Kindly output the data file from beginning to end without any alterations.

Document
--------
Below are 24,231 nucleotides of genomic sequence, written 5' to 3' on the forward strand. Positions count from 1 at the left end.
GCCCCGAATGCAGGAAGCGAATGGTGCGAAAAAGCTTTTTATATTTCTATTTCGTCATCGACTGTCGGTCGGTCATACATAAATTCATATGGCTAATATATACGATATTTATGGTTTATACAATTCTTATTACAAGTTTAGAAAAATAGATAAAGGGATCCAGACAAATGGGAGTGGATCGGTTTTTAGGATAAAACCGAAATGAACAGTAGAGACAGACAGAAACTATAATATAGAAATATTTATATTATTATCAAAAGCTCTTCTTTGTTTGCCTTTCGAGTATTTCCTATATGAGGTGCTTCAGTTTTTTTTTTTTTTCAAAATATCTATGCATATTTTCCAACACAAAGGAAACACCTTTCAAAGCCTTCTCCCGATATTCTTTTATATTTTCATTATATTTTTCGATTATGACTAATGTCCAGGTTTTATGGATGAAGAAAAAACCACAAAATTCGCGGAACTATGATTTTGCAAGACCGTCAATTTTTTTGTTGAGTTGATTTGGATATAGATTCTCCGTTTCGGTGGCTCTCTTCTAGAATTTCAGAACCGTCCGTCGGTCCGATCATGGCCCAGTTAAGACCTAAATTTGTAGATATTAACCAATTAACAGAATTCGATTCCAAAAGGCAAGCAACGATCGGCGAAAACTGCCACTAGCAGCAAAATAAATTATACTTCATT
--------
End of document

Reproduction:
Below are 24,231 nucleotides of genomic sequence, written 5' to 3' on the forward strand. Positions count from 1 at the left end.
GCCCCGAATGCAGGAAGCGAATGGTGCGAAAAAGCTTTTTATATTTCTATTTCGTCATCGACTGTCGGTCGGTCATACATAAATTCATATGGCTAATATATACGATATTTATGGTTTATACAATTCTTATTACAAGTTTAGAAAAATAGATAAAGGGATCCAGACAAATGGGAGTGGATCGGTTTTTAGGATAAAACCGAAATGAACAGTAGAGACAGACAGAAACTATAATATAGAAATATTTATATTATTATCAAAAGCTCTTCTTTGTTTGCCTTTCGAGTATTTCCTATATGAGGTGCTTCAGTTTTTTTTTTTTTTCAAAATATCTATGCATATTTTCCAACACAAAGGAAACACCTTTCAAAGCCTTCTCCCGATATTCTTTTATATTTTCATTATATTTTTCGATTATGACTAATGTCCAGGTTTTATGGATGAAGAAAAAACCACAAAATTCGCGGAACTATGATTTTGCAAGACCGTCAATTTTTTTGTTGAGTTGATTTGGATATAGATTCTCCGTTTCGGTGGCTCTCTTCTAGAATTTCAGAACCGTCCGTCGGTCCGATCATGGCCCAGTTAAGACCTAAATTTGTAGATATTAACCAATTAACAGAATTCGATTCCAAAAGGCAAGCAACGATCGGCGAAAACTGCCACTAGCAGCAAAATAAATTATACTTCATT